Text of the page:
This I Believe

Kate - Leesburg, Virginia
Entered on November 12, 2007
Age Group: Under 18
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Strength and Courage Can Be Found Through Overcoming Trails

I was born in China, a third world country with a population of 1.3 billion, on

December 23, 1989. On December 30, 1989, the police found me in the streets of

Nanjing. Within a year, I was declared abandoned and placed into an orphanage

for children who are physically handicapped. I was born with a deformed right

hand, which makes it harder for kids like me to be adopted. When I was four, I

was starving myself to death by refusing to eat; my chances of survival were slim.

My caretaker risked her job to provide me the proper nurturing, so I could have a

second chance at life. It was not until later, that I found out had she not took me

under her wing, I would have been dead six months later the time my family had

planned to adopt me. Chance? No, it was the works of a miracle worker, a city of

angels watching over me. Because of her, I was able to live the American Dream.

I was an All-American Girl, I had friends, and family, but my life journey was

not a picnic ride. Starting school in a new country was difficult, because my English

was not very good, which prevented me from participating in certain classes that my

friends were able to take. This made me feel dumb, and that there was no use for

me to come to school, because I was not as “smart” as my friends. Also, I had to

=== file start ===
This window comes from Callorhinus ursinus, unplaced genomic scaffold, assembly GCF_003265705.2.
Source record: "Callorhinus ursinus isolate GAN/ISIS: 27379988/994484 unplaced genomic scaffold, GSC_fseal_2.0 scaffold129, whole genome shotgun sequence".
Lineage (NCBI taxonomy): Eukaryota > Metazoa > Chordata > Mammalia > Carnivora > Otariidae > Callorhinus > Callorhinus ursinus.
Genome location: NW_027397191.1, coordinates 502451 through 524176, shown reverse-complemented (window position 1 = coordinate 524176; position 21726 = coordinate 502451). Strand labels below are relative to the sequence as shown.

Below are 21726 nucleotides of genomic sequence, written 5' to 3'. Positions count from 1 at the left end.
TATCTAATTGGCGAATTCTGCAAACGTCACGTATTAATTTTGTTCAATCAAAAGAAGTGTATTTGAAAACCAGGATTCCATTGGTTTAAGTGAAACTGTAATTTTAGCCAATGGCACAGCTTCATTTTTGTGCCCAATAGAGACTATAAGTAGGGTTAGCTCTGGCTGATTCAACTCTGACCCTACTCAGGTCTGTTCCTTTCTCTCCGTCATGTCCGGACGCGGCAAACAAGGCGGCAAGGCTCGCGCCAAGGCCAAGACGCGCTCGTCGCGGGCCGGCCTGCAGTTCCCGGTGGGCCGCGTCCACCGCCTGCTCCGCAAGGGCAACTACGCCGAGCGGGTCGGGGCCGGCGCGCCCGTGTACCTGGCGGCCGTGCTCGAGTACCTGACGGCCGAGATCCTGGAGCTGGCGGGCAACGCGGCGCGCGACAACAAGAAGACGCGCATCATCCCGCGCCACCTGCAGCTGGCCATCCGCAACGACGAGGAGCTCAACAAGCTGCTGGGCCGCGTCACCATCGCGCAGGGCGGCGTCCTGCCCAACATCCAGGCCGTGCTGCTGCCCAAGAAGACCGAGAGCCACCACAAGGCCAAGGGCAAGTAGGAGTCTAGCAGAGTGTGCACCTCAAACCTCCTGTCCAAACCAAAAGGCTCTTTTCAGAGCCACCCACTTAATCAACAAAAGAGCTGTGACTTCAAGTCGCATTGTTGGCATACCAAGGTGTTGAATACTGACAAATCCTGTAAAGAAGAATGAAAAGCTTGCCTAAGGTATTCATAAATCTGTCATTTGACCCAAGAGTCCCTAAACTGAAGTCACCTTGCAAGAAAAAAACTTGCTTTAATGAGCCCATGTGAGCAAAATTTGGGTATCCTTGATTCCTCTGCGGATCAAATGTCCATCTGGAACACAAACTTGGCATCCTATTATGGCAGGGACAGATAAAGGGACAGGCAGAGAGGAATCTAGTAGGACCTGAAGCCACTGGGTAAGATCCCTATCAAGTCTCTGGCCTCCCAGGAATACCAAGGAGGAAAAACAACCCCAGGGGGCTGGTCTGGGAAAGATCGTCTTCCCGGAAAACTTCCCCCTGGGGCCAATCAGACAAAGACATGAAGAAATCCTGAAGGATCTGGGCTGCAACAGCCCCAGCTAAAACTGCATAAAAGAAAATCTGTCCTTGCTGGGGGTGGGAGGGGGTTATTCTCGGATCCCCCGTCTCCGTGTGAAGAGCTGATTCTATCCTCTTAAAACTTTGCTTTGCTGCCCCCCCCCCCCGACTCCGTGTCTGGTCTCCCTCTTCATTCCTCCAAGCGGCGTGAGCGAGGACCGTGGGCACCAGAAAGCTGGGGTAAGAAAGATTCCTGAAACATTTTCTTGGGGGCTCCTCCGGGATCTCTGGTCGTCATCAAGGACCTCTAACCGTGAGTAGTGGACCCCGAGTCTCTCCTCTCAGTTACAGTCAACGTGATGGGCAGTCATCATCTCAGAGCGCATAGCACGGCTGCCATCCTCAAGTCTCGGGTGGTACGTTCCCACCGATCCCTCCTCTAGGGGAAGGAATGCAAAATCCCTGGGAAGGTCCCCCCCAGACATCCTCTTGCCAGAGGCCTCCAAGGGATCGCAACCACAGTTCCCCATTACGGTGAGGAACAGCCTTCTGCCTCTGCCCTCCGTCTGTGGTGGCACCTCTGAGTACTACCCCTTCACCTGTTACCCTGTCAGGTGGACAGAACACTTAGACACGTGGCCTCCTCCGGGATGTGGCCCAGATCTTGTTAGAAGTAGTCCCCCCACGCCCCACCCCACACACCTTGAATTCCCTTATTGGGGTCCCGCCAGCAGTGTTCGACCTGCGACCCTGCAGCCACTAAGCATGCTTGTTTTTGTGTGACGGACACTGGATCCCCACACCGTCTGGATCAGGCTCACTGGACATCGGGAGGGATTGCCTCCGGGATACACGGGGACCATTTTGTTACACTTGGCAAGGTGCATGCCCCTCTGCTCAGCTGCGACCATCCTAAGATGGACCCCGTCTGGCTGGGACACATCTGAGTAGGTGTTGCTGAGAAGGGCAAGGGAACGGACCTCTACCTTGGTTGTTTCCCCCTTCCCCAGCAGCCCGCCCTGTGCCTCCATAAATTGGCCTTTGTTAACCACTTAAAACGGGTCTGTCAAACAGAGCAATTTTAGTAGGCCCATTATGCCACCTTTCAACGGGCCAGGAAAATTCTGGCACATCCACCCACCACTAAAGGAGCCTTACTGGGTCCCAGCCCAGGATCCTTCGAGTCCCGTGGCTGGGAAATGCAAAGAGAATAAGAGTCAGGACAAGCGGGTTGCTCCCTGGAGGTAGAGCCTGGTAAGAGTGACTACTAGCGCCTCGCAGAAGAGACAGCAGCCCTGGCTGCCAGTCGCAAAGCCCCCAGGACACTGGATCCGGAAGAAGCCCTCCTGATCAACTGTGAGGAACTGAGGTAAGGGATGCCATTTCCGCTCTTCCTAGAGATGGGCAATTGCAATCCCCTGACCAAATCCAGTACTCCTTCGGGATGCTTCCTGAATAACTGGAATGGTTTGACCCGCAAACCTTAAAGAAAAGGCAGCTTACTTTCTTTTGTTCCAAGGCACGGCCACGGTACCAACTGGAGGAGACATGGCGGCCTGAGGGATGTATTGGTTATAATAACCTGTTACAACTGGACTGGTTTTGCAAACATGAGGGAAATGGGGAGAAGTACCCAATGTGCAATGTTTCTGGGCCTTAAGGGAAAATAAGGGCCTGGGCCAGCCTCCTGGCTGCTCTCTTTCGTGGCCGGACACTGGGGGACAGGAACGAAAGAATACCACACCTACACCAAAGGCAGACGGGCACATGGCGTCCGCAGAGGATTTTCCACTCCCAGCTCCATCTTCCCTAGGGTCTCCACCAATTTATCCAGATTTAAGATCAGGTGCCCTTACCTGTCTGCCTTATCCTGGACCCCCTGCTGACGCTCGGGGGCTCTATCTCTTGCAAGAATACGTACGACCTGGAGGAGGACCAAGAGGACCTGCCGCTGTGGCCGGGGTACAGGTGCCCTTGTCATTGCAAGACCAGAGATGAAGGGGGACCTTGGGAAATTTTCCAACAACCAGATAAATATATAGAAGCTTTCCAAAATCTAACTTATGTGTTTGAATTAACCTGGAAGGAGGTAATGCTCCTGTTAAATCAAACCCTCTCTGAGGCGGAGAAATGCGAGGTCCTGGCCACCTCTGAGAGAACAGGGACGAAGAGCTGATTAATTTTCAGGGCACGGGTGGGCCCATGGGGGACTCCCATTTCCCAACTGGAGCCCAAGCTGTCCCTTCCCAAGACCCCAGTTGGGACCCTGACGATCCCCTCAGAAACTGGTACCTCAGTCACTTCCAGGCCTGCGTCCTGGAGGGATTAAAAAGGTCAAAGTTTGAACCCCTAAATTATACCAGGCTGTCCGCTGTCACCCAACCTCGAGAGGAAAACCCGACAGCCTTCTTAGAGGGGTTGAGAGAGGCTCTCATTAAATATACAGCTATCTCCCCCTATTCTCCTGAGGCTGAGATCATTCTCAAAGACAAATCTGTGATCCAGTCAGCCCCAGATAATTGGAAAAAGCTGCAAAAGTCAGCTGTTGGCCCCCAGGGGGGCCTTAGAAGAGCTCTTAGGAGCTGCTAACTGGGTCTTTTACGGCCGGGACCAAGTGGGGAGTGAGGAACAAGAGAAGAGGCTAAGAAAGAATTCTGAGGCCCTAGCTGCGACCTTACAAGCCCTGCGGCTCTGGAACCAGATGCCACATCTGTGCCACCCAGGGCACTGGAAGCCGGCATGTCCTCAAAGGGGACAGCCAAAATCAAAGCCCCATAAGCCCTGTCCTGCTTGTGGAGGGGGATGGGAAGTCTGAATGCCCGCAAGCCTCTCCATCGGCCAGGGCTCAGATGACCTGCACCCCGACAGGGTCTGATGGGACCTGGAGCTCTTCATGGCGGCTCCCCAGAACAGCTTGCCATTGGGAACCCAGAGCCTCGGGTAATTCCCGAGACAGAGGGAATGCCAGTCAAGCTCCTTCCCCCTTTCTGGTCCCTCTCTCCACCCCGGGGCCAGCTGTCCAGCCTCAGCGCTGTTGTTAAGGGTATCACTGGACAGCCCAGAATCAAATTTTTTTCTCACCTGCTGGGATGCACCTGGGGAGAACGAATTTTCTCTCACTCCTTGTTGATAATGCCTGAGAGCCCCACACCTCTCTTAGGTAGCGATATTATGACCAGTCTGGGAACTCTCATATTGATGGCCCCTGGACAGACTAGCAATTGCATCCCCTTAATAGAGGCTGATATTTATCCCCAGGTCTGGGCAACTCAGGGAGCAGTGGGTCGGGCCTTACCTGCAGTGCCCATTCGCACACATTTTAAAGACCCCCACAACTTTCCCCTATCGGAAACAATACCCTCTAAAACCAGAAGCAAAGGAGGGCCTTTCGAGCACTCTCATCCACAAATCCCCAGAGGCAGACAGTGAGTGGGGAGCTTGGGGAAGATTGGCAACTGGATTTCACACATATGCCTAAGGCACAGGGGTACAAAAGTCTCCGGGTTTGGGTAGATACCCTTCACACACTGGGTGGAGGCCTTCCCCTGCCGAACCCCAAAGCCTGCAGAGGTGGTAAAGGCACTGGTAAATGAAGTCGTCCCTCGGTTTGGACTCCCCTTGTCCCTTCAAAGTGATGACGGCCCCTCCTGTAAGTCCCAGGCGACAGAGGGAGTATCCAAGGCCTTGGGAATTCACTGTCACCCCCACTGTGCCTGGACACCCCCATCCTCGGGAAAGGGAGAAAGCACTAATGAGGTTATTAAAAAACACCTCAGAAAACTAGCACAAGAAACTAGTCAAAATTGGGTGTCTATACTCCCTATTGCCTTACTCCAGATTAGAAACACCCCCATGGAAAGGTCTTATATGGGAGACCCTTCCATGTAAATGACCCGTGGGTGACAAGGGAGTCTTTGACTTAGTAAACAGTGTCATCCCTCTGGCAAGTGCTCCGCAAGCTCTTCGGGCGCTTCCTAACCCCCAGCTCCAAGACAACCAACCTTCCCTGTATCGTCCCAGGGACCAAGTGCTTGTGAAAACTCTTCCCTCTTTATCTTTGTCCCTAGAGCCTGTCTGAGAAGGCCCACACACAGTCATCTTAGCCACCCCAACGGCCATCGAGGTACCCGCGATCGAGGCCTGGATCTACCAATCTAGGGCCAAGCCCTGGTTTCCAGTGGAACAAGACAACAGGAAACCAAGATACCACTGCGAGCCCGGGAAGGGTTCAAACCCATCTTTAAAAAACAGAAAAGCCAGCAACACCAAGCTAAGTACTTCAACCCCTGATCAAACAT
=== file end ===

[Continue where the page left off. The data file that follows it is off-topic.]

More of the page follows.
take special education classes for children with learning disabilities.

Of course, that did not stop me from striving for my best.

Although it took eight years to be released from an Individual

Education Plan (IEP), I knew that I was ready for the challenges

that awaited me. In my freshman year of high school, I was

diagnosed with clinical depression; it was then that I knew I

needed my God more than anything in the world. Conquering

this depression was one of the most profound moments in my life.

I had found my strength in my God, and courage that had set me

free of suffering.

Now that I am a senior, I look back at all of my achievements

in high school, the Raider Award, which is given to one junior out of

the entire school, has been the most important. The award is given

to a student who has overcome many obstacles due to a physical or

mental disability, or is at a disadvantage, and is able to excel in both

academics, and social aspects of life. I for one can testify to that

statement being very accurate for me, as an individual.

I believe in how strength and courage can be found through

overcoming obstacles. They say that courage comes through pain

and suffering, in that one must learn to obtain character with having

learned from failure, which in return becomes success. This, I believe.